During National Social Work Month, we are highlighting the incredible work our dedicated licensed clinical social workers provide in caring for patients and their families at end-of-life.
We asked Melissa Caves, LCSW, ACHP-SW, to share her story and motivation in working as a social worker in hospice care.
My name is Melissa Caves. I am a full-time Float Social Worker with Community Hospice & Palliative Care since 2010. I cover the caseloads of primary social workers when they are on time off, leave, or when there is a vacant position.
As a social worker, I offer emotional support to patients and families, helping them identify their end-of-life goals and find closure for a peaceful and dignified death. I also provide community resource information to help patients and families reach their end-of-life goals.
I help the interdisciplinary team look at the patient's situation from a 'big picture perspective. Helping patient along the journey towards end-of-life is more than just meeting physical needs or symptom management, patients often need help outlining tasks to settle their affairs and adapt to life without their loved ones. Patients may also seek encouragement or guidance on having difficult conversations with their family and address 'The Four Things That Matter Most,' to find closure and completion with their relationships.
I feel that social workers also help other disciplines meet patients where they are by helping normalize different family systems and coping methods. We suggest tactics on how to communicate or educate within different dynamics. What works for one family might not work for another and could be completely foreign to our staff's experiences. We help our team adjust their usual approaches to improve communication.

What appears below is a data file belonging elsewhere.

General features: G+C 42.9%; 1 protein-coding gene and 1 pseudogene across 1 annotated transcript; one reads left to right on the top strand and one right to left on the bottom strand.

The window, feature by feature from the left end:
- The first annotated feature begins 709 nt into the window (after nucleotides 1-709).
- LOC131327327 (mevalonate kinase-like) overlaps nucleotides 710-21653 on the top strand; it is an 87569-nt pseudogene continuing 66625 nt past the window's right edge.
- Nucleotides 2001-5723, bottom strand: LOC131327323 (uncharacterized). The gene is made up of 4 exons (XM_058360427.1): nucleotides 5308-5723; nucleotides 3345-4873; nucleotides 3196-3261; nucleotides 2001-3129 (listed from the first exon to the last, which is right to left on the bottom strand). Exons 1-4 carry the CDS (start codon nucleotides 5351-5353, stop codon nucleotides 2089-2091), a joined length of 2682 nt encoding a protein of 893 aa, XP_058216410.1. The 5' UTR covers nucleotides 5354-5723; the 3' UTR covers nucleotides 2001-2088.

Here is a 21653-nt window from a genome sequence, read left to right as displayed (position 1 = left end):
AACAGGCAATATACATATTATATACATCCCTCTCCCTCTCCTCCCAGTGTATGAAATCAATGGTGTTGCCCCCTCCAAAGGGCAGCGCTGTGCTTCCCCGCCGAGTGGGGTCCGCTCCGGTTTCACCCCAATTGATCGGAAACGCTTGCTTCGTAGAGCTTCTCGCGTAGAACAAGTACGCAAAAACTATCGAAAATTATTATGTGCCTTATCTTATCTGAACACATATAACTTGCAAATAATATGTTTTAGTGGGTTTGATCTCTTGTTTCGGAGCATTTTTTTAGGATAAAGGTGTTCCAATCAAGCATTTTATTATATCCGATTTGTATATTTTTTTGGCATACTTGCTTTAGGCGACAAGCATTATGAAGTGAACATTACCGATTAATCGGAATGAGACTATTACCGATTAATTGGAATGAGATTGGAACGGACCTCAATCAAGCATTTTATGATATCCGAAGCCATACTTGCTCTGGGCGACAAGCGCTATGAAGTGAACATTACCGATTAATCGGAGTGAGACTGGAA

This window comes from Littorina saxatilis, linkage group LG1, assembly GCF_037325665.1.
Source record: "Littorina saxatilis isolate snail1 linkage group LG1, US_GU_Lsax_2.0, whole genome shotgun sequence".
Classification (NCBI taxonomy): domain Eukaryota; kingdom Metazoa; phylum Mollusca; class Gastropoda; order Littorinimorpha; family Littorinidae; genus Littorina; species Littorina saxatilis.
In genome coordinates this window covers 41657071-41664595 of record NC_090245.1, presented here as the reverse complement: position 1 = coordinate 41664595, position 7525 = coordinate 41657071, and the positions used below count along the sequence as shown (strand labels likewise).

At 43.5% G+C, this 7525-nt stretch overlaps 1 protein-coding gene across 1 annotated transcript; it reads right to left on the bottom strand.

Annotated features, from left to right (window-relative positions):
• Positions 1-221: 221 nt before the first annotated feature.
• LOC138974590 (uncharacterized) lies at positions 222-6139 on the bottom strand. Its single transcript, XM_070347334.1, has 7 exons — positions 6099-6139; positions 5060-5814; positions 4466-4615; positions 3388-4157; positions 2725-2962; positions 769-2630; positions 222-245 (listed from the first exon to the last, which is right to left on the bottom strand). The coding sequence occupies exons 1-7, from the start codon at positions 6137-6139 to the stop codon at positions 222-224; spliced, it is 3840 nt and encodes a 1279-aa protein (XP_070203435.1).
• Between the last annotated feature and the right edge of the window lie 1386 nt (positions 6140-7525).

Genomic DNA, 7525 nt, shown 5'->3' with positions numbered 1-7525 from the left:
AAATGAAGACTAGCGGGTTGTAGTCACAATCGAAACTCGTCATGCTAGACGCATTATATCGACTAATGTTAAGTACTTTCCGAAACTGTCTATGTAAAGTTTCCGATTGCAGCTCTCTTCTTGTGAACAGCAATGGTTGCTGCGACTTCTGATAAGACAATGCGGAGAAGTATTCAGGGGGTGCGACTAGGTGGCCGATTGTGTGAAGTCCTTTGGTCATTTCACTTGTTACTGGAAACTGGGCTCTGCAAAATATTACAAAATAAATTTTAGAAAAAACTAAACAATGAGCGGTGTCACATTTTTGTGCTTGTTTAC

What I enjoy most about working as a social worker is always trying to look at situations from a different perspective. I keep an open mind and am always learning so that I can individualize my support services to every patient and family.
I enjoy working at Community Hospice & Palliative Care because I meet so many people, from all walks of life, with such fascinating stories and life experiences. I always imagine our community as tapestry and my job interactions as a thread within that larger web. I hope that I leave a long-lasting, positive impression about how wonderful hospice services can be. I hope that I help dispel myths, rumors, and fears. My goal every day is to help spread the knowledge that hospice is not just about death and dying, but about helping people live life to the fullest!
I also enjoy how Community Hospice & Palliative Care offers ongoing education and training, but what I found most helpful is always having the ability to discuss situations with my colleagues and brainstorm ways to best support our patients and families. In my opinion, two heads are better than one, and thank goodness our interdisciplinary team is comprised of more than two disciplines!